What’s a free port, and does the EU have them?
2nd Aug 2019
The EU is the only place where free ports don’t really exist.
Free ports do exist within the EU, although in a more limited form than elsewhere in the world.
The EU has stopped the UK from having free ports.
Incorrect. Free ports exist within the EU. The UK had free ports until 2012. However, EU law means free ports exist in a more limited form than elsewhere in the world.
Claim 1 of 2
“The EU is the only place where these [free ports] really don’t exist…”
Rishi Sunak MP, 1 August 2019
“[We can] use that opportunity of Brexit to do the kind of things that we’ve been precluded from doing for decades, including free ports…”
James Cleverly MP, 2 August 2019
On the Today programme, Chief Secretary to the Treasury Rishi Sunak claimed that the EU doesn’t “really” have free ports—areas within a country that have different customs rules. The next day Conservative party chairman James Cleverly almost repeated the claim, saying that the EU has precluded the UK from having free ports for decades.
Mr Cleverly is simply incorrect to say that the EU has stopped the UK from having free ports for decades. There are free ports in the EU. There were free ports in the UK until 2012, when UK legislation establishing them expired.
The word “really” in Mr Sunak’s claim is doing some heavy lifting and refers to the fact that EU free ports are more limited in their powers than other free ports around the world.
What is a free port?
Typically, when goods enter a country, they have to follow the import regulations of that country. This often involves a tariff—a tax on those imports.
A free port or “free zone” is an area that is inside the geographic boundary of a country, but which is legally considered outside the country for customs purposes. Goods brought into the free port don’t face import tariffs (though if they are then sent into the rest of the country for sale, they are then taxed accordingly).
Sometimes businesses operating within free ports receive other incentives, such as tax breaks. For example the Canary Islands Free Zone has a corporate tax rate of 4% compared to 25% in the rest of Spain.
There are various economic benefits to free ports outlined in a paper authored by Mr Sunak in 2016. Conversely there have been criticisms of free ports that they can be used by organisations to launder money and avoid tax.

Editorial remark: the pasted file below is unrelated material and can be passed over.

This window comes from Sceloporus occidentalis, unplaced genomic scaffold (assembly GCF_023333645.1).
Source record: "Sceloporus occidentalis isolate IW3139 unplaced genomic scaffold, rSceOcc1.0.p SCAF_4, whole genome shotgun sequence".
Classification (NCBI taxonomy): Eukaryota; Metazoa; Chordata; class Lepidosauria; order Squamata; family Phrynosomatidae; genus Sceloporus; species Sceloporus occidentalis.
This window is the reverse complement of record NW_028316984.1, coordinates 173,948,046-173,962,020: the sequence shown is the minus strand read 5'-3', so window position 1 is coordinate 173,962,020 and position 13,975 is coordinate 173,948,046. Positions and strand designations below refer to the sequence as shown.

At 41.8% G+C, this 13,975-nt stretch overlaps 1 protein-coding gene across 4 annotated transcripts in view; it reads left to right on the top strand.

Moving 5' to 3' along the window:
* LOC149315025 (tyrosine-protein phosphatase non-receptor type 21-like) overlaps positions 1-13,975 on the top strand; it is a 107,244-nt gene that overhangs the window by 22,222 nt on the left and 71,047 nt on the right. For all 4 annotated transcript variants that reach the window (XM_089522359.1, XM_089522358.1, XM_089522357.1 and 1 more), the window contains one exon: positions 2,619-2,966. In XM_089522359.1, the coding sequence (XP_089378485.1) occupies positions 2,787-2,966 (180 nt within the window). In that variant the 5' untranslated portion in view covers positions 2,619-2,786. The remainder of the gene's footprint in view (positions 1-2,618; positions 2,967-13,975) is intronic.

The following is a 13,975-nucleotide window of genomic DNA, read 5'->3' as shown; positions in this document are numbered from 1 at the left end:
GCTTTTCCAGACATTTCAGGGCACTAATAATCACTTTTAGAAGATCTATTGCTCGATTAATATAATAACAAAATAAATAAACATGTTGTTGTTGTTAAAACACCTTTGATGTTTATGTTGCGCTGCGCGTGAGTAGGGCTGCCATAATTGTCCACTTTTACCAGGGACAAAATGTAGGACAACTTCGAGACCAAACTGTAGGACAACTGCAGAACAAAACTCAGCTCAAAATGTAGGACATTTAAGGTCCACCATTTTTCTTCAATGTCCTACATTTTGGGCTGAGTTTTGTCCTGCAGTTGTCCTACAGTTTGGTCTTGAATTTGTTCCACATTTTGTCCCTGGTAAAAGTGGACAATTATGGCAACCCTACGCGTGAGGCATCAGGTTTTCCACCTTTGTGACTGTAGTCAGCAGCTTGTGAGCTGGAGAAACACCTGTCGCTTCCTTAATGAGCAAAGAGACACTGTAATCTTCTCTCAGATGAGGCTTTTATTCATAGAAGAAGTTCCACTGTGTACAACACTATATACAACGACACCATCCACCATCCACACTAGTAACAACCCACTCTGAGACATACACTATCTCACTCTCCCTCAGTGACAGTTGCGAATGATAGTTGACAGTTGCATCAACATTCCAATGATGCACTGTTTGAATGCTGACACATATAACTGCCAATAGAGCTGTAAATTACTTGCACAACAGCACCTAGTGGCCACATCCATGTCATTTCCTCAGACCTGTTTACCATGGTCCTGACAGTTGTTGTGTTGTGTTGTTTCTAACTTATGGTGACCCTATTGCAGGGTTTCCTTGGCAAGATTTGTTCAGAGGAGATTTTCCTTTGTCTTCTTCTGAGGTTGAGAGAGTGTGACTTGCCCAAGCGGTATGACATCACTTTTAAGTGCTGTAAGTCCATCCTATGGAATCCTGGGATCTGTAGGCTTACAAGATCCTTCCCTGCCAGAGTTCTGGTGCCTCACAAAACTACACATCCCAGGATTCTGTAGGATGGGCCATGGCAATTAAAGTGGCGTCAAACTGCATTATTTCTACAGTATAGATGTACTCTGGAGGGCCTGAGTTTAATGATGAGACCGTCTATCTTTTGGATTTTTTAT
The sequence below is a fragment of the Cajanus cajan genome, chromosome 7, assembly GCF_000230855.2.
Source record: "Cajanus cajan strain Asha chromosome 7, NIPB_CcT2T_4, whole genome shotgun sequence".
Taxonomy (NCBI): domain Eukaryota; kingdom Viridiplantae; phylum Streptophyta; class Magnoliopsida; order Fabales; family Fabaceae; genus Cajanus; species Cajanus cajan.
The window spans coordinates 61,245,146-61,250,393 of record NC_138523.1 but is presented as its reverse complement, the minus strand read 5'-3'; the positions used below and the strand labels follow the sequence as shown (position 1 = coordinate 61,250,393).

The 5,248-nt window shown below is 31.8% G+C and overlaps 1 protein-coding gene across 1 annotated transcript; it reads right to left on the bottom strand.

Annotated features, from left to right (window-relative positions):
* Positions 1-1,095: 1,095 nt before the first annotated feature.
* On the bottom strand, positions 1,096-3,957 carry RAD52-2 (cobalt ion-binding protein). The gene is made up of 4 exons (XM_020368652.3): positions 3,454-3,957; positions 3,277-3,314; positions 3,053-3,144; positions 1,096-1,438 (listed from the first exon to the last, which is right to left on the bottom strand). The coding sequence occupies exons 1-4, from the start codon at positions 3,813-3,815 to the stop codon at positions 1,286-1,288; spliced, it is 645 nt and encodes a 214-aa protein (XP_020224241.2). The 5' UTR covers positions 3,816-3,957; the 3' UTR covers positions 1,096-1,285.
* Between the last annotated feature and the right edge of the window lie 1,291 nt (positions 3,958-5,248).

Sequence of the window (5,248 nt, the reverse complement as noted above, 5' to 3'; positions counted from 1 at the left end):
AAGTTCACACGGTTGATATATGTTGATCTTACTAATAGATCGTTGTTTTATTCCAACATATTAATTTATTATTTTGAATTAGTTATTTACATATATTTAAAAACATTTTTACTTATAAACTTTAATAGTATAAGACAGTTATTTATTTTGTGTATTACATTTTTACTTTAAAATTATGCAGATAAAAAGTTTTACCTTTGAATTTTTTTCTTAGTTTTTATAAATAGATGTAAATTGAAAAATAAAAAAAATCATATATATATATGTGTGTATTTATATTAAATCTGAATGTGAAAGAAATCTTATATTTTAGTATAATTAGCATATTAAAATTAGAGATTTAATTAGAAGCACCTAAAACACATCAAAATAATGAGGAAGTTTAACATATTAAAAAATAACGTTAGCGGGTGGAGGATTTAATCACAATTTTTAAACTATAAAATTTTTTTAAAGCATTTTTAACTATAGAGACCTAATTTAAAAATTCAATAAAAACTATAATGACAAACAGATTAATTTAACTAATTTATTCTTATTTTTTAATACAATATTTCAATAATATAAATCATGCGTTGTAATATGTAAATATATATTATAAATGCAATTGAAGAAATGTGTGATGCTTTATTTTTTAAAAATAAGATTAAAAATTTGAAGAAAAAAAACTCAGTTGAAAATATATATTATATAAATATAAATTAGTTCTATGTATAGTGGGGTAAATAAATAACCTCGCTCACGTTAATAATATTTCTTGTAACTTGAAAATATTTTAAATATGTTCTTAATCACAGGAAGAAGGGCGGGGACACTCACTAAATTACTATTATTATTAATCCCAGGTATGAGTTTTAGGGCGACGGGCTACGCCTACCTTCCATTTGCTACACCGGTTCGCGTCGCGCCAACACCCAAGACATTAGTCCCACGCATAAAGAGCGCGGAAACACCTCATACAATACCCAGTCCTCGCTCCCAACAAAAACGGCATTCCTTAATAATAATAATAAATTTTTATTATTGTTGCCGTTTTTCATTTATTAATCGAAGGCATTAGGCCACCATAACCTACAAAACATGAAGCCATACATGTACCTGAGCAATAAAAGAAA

One claimed benefit is that free ports can boost manufacturing.
For example, imagine the process of assembling a car. A car manufacturer might produce the individual components in different countries because that might be where the expertise is, or where the raw materials are from.
But they then have to assemble the car in one place. Without any free ports, they would have to export all those components to one country, facing import tariffs on the components, assemble the car and then export the finished vehicles from there.
But with a free port, a manufacturer could transport all the components to a factory within the free port area tariff-free. This gives manufacturers a tax incentive to situate production within free port areas.
Free ports within the EU
However, some experts have claimed that EU law limits the scope of free ports.
Professor of EU law Catherine Barnard wrote last year that while there are many potential benefits of free ports, within the EU “it is not, however, easy for companies to benefit from these arrangements.”
“Approvals for FZ [free zones] are also subject to EU state aid rules.”
EU state aid rules generally prohibit EU governments from providing support to certain companies over their competitors. This can limit the abilities of member states setting up free ports with tax incentives (as this would essentially provide support for businesses within free ports compared to those outside of them).
Professor Barnard illustrated this, saying: “The difficulty of obtaining an FZ status can be illustrated by the Shannon FZ in the Republic of Ireland. The Shannon FZ was successfully launched in 1958 but, upon Ireland’s accession to the EU in 1973, the incentives in the Shannon FZ were limited in order to comply with EU state aid rules (e.g. the 0% corporate income tax was increased to 10%).”
EU rules also mean it’s more difficult for businesses to engage in something called “tariff inversion”. Because tariffs on component parts are often higher than tariffs on finished goods, it can be advantageous for a business to transport components to a free port, turn them into finished goods, and then import those finished goods into the rest of that country with a lower tariff.
A 2005 paper from a UN body said: “The [European] Commission does allow the establishment of free zones within its territory but its definition of free zone is a very narrow one.”